Nicaragua drags Germany to ICJ for ‘facilitating Israel’s genocide’ in Gaza

Managua accuses Berlin of violating the Genocide Convention by funding Israel’s war on Gaza.

More than 30,000 Palestinians have been killed and about 7,000 remain missing since Israel launched its brutal assault on October 7 [AFP]

Nicaragua has sued Germany at the International Court of Justice (ICJ) for funding Israel and cutting aid to the UN Palestinian refugee agency (UNRWA), the court announced on Friday.

The Latin American country accused Berlin of violating international law in its continued funding for Tel Aviv and asked the ICJ to order emergency measures that would force Germany to cease military aid to Israel, and restart funding to the UNRWA.

“By sending military equipment and now defunding UNRWA which provides essential support to the civilian population, Germany is facilitating the commission of genocide,” Nicaragua said in its filing, citing the 1948 Genocide Convention and the 1949 Geneva Conventions on the laws of war in the occupied Palestinian territories.

Germany is a key ally of Tel Aviv, and is one of its biggest arms providers alongside the United States, according to UN experts.

A hearing date is not yet known, however, the ICJ, also known as the World Court, usually starts proceedings on requests for emergency measures within weeks.

At least nine UNRWA donors, including the United States, Germany, Switzerland, Canada and the United Kingdom, suspended funding after allegations that about 12 of the tens of thousands of Palestinians employed by the agency were suspected of participating in Hamas’s October 7 attacks in Israel.

But Israel has yet to provide evidence to UN investigators more than a month after it made its claims.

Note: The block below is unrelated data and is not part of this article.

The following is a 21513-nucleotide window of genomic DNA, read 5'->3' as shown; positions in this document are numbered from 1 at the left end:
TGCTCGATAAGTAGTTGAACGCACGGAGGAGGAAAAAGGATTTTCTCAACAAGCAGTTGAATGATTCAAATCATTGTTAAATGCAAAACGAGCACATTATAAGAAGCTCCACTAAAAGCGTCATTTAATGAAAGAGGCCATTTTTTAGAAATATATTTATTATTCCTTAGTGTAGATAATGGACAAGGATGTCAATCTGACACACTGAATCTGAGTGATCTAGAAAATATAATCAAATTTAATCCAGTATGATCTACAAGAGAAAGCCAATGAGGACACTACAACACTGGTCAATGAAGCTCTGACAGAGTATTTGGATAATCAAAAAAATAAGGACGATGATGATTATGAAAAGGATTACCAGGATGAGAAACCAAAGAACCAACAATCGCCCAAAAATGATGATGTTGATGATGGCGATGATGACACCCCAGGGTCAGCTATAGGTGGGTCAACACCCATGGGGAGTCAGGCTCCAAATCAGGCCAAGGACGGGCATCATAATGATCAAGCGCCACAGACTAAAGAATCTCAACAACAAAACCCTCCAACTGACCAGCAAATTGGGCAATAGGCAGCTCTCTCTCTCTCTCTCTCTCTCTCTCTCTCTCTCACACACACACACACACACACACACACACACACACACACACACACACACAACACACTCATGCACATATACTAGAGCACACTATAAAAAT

Deaths due to hunger

Berlin was the second biggest donor to UNRWA after the US in 2022 when it pledged $202m to the agency.

The UNRWA has warned that the suspension of its funding could lead to the agency being unable to provide humanitarian aid to Gaza, which has seen deaths due to hunger and a lack of health facilities. On Thursday, at least 117 people were killed after Israel fired at hundreds of Palestinians waiting to collect food aid in Gaza City. The incident has triggered global condemnation and calls for an independent investigation.

Emergency measures, Nicaragua said in its Friday filing, were necessary because of Berlin’s “participation in the ongoing plausible genocide and serious breaches of international humanitarian law” in the Gaza Strip.

Under the genocide agreement, countries agree not to commit genocide, meaning complicity in the act is a violation. The pact also enables member states to actively prevent and punish possible genocide.

The Managua case comes after an earlier and much-followed filing by South Africa last December which accused Israel of committing genocide against Palestinians in Gaza.

In February, the ICJ ruled that Pretoria’s claims that Israel violated the genocide convention were not implausible and ordered emergency measures, including a call for Israel to halt any potential acts of genocide in Gaza.

Israel, which defended itself in the South Africa hearings, has denied allegations of genocide, citing “self-defence”, though experts have questioned Israel’s “right to defence” as an occupying power. The case is continuing. Last week, Human Rights Watch said hampering the delivery of aid by Israel was a violation of the January 26 ICJ order.

“The Israeli government is starving Gaza’s 2.3 million Palestinians, putting them in even more peril than before the World Court’s binding order,” Omar Shakir, Israel and Palestine director at Human Rights Watch, said on February 26.

Israel has also been criticised for targeting civilians, with more than 80 percent of those killed being women and children. More than 30,000 Palestinians have been killed and about 7,000 remain missing since Israel launched its brutal assault on October 7 in the wake of a deadly attack carried out by the Palestinian Hamas group.

In separate proceedings at the ICJ, more than 50 countries in February presented arguments against Israel’s occupation of the West Bank, Gaza Strip and occupied East Jerusalem since 1967.

Source: Al Jazeera and news agencies